Most teams today follow the standard of establishing what's called company or core values. Values describe what's important for the organisation and help guide conduct in the workplace. While most do an excellent job in explaining the attitude, many teams fail in exercising their values which leads to misalignment, friction, and ultimately renders those values meaningless.
The number one reason why this happens is due to the lack of principles to govern behaviour. But wait, is that not the purpose of values? Well, not entirely. Values are qualities a team believes in while principles are the laws used to govern actions. It is a common misconception that these two are the same thing so let's explain each individually.
What are Values
The team values are the beliefs, standards, and attitudes a group shares. The values describe what is essential, and they act as the foundation to form the principles.
Each company, team, or individual can have different values influenced by many factors like personal background, previous work experience. Here are our EVIL Jexo values as an example:
- Embrace simplicity
- Value happiness
- Impress customers
- Love your craft
What are Team Principles
Principles are rules established to enforce actions that align with the team's beliefs. If the values are, let's say the benefits you want to get from eating a healthy meal, then the principles are the ingredients to make the meal. Because they are seen as laws to ensure values get exercised, principles are usually quite stringent.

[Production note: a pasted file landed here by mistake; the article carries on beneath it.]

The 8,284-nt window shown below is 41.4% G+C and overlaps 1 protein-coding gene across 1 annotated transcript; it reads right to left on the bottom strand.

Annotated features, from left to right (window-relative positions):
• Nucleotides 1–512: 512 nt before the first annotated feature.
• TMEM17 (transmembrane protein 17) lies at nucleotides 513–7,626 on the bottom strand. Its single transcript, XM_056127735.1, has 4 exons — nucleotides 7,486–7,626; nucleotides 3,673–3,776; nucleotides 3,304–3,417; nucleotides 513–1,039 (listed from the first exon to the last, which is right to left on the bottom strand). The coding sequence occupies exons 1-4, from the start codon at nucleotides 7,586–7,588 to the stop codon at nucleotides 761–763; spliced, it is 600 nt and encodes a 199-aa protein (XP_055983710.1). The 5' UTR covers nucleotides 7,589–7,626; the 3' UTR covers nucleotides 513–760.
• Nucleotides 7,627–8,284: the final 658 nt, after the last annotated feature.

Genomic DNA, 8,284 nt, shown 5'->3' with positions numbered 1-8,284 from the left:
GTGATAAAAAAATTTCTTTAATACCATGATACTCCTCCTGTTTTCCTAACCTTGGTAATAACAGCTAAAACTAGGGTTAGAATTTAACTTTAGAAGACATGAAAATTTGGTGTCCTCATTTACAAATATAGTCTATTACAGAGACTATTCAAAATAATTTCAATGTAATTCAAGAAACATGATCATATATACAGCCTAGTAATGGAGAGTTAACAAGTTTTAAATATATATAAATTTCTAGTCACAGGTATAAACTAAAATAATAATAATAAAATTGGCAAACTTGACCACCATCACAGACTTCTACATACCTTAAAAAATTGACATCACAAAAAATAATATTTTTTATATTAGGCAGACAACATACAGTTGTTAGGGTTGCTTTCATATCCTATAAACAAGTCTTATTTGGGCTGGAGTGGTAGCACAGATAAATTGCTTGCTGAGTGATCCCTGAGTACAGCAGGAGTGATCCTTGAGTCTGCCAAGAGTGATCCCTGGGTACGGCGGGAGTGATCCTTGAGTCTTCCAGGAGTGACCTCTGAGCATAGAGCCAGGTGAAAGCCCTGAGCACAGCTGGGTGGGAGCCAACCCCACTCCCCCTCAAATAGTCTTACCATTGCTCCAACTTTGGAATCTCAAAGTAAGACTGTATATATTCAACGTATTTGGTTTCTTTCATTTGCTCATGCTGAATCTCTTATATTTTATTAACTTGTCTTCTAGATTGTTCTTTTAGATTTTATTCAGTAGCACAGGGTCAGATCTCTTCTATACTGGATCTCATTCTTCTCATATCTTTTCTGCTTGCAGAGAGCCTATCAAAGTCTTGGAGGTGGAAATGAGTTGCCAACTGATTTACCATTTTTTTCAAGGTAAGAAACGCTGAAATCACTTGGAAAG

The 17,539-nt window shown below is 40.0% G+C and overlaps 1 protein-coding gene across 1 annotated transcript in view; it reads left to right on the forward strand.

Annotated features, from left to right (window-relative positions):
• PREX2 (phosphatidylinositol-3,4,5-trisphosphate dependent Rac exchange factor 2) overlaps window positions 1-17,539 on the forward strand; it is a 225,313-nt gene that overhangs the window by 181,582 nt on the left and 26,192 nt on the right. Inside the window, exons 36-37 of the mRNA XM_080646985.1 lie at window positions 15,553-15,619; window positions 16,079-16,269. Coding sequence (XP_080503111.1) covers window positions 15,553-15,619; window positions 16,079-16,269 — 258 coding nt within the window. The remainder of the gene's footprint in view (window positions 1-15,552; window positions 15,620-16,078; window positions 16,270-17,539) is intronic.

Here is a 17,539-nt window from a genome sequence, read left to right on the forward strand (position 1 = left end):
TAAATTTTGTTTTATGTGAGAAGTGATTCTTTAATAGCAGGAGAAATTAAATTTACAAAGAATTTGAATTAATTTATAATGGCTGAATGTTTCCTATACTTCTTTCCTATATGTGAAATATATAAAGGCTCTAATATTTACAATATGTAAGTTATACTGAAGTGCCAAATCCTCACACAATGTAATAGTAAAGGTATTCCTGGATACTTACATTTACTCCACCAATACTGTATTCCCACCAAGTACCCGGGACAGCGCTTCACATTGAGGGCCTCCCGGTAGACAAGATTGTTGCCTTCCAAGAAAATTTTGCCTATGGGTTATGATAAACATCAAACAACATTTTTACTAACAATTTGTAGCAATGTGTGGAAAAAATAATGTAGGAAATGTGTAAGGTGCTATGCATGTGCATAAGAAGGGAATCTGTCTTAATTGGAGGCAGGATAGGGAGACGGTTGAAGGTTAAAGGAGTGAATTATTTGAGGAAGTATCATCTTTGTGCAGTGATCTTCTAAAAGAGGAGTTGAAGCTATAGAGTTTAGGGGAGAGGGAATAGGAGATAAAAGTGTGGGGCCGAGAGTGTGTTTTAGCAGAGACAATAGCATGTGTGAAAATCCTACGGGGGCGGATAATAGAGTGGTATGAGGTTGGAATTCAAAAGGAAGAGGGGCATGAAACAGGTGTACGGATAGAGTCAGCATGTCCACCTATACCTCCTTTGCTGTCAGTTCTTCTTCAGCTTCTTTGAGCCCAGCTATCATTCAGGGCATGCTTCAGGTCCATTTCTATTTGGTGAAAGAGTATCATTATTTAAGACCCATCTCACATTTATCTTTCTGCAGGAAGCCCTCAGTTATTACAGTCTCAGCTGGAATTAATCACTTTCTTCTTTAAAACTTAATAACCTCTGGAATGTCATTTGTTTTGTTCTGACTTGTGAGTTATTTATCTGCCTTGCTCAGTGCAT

Given this explanation lets look at a couple of example from our EVIL values:
If the value says "Embrace simplicity," then the principle could be "We will not engage in complicated thinking nor complex actions.". Or for "Value happiness," the rule would be "We will never act in ways that lead the team or anyone else to misery or unhappiness."
How to avoid making the values meaningless
The values are the organisation's DNA, and to make sure everyone shares that DNA, teams need rules and a way to ensure they're being followed.
To make sure that your core values are not just concepts that never get exercised first spend time with your team and agree on a list of principles. And once you have this list, use the retrospective sessions to ask everyone to share examples where they applied the principles. Coaching sessions are another way to validate how individuals use principles.
Established principles will have to evolve, change periodically. If there are struggles with exercising some principles across the team - that is usually a sign, the time has come to iterate.